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Fw: Nagorno Karabakh talk at Carnegie on 03.28.11 at 12:45

Event Date:

March 28, 2010, 12:45 - March 28, 2010, 14:30

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Nagorny Karabakh: Halting a Slide to Conflict

 

 

Contact

Russia & Eurasia Program

russiaeurasiaprogram@ceip.org

 

Related Analysis

Time to Shine a Light on a Hidden Conflict: Nagorny-Karabakh in 2011
 (article, Winter 2011)

Azerbaijan and the Frozen Conflict Over Nagorny-Karabakh
 (interview, November 24, 2010)

The North Caucasus: New Threats and Challenges (event, November 19, 2010)

EVENT DETAILS

 

DATE

Monday, March 28, 2010

TIME

12:45 to 2:30 p.m.

LOCATION

Carnegie Endowment for International Peace

SPEAKERS

Ambassador Carey Cavanaugh and Jeff Goldstein

MODERATOR

Thomas de Waal

Ten years ago, the United States made its biggest effort to resolve the protracted Armenian-Azerbaijani conflict over Nagorny Karabakh at talks in Key West, Florida. Since then, efforts to forge a lasting peace have failed and 2010 was one of the most difficult years in the peace process. Some experts predict a slide toward renewed conflict. Ambassador Carey Cavanaugh, the lead U.S. negotiator at the Key West talks; Jeff Goldstein, a former deputy U.S. negotiator; and Thomas de Waal, author of the Black Garden: Armenia and Azerbaijan Through Peace and War, will review the situation around Nagorny Karabakh.

 

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Speakers

Ambassador Carey Cavanaugh is the director of the Patterson School of Diplomacy and International Commerce at the University of Kentucky. In his 22-year diplomatic career with the U.S. Department of State, Cavanaugh focused on conflict resolution, political-military affairs, and humanitarian issues. He spearheaded or helped advance peace efforts involving Armenia, Azerbaijan, Cyprus, Georgia, Greece, Moldova, Tajikistan, and Turkey. In 2002 Cavanaugh served as ambassador/special negotiator responsible for conflicts in Eurasia, and as the U.S. co-chairman of the Organization for Security and Cooperation in Europe Minsk Group.Jeff Goldstein is the senior policy analyst for Eurasia at the Open Society Foundations. Based in Washington D.C., Goldstein is responsible for providing advocacy support for the organization’s programs in the former Soviet Union and Mongolia. Previously, Goldstein was senior program manager for Central Asia and the Caucasus at Freedom House. A 25-year veteran of the U.S. Foreign Service, he served in the American embassies in Warsaw, Seoul, Moscow, and Tallinn, and as deputy to the U.S. special envoy working to help resolve “frozen conflicts” in the Caucasus and Moldova.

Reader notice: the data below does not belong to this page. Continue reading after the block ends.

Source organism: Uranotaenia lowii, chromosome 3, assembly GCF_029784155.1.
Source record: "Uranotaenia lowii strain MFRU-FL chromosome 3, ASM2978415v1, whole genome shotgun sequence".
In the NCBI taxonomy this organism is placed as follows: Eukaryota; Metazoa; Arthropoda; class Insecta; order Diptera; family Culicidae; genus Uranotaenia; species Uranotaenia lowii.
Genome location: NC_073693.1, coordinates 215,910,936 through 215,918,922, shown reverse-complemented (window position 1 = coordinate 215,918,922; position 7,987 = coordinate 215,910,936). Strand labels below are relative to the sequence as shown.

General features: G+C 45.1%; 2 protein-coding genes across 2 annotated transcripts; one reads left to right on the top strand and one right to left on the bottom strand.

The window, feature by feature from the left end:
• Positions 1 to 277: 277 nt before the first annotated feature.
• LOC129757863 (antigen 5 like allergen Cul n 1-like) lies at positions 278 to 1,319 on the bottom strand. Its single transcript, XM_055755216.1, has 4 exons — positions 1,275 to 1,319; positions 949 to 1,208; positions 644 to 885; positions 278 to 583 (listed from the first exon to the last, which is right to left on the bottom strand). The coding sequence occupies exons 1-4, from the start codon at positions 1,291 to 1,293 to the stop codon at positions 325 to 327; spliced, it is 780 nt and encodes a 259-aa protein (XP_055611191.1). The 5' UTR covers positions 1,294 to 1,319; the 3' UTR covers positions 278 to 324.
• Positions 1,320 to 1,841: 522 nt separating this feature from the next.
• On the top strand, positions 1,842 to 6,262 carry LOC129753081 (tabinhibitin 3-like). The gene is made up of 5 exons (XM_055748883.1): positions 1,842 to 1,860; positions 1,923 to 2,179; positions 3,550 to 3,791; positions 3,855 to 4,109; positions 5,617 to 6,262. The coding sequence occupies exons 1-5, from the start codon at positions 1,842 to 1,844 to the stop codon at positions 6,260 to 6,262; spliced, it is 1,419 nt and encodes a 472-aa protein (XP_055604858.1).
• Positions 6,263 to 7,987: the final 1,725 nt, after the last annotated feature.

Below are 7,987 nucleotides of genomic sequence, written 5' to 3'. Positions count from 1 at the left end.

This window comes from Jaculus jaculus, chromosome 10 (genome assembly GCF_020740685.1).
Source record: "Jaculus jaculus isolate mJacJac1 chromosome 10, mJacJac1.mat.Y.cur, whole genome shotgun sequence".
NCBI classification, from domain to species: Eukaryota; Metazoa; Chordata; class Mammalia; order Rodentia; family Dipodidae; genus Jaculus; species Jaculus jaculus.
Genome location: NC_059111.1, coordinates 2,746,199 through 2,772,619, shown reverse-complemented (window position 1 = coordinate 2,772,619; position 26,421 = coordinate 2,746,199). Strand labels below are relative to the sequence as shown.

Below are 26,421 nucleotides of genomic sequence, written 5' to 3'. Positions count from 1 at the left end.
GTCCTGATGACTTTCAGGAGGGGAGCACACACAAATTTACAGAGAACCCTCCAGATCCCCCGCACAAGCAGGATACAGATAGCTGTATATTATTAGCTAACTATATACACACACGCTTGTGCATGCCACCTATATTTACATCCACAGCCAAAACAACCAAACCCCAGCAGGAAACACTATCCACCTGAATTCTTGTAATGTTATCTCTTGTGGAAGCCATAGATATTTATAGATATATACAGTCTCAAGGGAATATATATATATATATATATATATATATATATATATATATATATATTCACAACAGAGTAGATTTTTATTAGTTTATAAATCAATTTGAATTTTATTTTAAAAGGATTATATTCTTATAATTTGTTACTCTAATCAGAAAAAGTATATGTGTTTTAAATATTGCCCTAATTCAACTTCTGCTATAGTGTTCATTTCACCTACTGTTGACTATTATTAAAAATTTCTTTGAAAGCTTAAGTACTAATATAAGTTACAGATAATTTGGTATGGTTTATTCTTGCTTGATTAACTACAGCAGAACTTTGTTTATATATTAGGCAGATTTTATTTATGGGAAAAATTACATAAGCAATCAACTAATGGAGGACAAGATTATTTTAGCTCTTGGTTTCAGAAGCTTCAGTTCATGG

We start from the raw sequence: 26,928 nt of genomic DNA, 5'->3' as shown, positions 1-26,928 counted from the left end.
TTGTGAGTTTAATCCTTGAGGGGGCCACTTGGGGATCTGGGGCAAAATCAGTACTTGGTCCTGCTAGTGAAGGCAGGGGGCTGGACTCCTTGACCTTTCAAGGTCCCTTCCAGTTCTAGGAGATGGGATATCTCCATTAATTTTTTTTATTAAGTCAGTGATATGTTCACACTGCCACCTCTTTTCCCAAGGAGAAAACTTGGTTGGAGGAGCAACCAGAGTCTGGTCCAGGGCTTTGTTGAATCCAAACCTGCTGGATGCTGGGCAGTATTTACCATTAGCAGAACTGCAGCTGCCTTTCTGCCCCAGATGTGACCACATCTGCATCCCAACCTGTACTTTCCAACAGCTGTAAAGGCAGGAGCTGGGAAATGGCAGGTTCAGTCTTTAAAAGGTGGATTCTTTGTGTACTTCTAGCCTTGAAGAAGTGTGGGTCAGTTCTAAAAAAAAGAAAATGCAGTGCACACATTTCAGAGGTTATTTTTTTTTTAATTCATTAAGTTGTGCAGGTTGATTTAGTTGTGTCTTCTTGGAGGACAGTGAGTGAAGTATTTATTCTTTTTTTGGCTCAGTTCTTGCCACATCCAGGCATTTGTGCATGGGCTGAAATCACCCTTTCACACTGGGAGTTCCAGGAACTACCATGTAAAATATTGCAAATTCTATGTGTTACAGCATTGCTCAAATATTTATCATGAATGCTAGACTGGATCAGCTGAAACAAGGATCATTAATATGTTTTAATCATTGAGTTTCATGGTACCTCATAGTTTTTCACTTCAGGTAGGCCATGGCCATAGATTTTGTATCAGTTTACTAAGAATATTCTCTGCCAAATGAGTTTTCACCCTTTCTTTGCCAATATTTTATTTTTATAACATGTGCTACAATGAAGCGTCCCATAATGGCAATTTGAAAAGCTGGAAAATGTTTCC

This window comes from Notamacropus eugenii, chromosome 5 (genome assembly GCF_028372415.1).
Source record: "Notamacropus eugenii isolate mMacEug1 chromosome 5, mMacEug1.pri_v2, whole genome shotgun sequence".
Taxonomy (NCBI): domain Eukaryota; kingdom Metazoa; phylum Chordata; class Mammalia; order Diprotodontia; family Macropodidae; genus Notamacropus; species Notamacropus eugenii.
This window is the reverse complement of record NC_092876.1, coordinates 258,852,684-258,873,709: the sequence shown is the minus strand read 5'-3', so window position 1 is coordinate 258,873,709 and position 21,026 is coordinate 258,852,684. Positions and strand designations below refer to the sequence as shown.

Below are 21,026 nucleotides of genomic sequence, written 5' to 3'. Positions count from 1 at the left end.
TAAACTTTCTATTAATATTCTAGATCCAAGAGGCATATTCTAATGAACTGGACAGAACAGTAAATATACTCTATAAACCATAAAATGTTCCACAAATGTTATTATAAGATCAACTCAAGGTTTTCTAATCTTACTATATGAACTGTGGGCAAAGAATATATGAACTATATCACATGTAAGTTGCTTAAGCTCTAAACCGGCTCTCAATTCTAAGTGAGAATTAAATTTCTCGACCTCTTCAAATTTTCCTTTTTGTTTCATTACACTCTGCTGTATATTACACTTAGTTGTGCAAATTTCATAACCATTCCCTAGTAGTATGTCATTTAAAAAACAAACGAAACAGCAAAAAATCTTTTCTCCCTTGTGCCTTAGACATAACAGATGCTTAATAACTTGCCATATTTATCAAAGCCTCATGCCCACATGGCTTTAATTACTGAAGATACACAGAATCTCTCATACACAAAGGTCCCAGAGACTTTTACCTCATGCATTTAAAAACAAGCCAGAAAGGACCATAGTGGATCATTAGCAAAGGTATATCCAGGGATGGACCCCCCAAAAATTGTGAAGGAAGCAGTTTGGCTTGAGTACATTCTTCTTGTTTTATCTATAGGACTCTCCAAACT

Moderator

Thomas de Waal, a senior associate with the Russia and Eurasia Program at the Carnegie Endowment, is an acknowledged expert on the unresolved conflicts of the South Caucasus: Abkhazia, Nagorny-Karabakh, and South Ossetia. From 2002 to 2009 he worked as an analyst and project manager on the conflicts in the South Caucasus for the London-based NGOs Conciliation Resources and the Institute for War and Peace Reporting.

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About the Carnegie Russia & Eurasia Program

The Carnegie Russia & Eurasia Program has, since the end of the Cold War, led the field on Eurasian security, including strategic nuclear weapons and nonproliferation, development, economic and social issues, governance, and the rule of law.

About the Carnegie Endowment for International Peace

The Carnegie Endowment for International Peace is a private, nonprofit organization dedicated to advancing cooperation between nations and promoting active international engagement by the United States. Founded in 1910, its work is nonpartisan and dedicated to achieving practical results.

As it celebrates its Centennial, the Carnegie Endowment is pioneering the first global think tank, with offices now in Washington, Moscow, Beijing, Beirut, and Brussels. These five locations include the centers of world governance and the places whose political evolution and international policies will most determine the near-term possibilities for international peace and economic advance.

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